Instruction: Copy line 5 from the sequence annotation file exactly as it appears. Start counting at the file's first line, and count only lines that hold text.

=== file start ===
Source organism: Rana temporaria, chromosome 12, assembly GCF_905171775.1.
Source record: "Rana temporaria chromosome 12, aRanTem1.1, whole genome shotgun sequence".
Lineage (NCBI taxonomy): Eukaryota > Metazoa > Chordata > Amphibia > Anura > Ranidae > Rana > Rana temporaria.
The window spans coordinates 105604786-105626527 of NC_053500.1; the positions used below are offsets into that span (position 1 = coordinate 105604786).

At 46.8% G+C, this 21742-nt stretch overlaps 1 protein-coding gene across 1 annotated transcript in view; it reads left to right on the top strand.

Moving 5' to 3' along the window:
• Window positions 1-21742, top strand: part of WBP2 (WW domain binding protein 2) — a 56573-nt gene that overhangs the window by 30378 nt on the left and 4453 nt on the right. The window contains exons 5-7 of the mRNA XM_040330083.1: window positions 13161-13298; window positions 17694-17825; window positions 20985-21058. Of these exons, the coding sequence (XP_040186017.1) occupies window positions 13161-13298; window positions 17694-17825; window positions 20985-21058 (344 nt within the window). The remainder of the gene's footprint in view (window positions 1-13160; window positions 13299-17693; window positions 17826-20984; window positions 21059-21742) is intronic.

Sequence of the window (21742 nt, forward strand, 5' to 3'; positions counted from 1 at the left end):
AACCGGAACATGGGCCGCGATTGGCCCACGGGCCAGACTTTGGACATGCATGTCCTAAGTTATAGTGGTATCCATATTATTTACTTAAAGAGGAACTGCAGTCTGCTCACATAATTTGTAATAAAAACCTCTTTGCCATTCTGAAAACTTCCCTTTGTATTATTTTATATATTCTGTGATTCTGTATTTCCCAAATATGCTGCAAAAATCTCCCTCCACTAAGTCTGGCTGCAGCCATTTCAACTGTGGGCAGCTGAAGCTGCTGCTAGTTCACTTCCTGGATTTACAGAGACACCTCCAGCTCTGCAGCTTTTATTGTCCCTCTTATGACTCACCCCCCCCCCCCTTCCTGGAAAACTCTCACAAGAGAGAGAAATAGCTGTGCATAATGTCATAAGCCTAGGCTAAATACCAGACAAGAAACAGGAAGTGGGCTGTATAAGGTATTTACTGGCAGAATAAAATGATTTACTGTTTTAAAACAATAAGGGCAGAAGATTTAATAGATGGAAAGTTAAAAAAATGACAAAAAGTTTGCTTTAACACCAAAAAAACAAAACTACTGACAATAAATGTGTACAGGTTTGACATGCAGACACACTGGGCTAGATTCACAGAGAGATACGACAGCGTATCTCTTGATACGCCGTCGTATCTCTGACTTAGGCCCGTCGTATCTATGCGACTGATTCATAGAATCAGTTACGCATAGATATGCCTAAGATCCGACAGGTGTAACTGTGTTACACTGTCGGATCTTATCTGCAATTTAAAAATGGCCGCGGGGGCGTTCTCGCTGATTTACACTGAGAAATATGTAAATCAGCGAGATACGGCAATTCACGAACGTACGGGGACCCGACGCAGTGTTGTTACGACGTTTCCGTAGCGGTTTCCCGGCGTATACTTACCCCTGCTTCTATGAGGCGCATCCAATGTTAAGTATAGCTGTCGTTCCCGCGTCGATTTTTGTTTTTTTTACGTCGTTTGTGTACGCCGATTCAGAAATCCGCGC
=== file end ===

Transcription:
At 46.8% G+C, this 21742-nt stretch overlaps 1 protein-coding gene across 1 annotated transcript in view; it reads left to right on the top strand.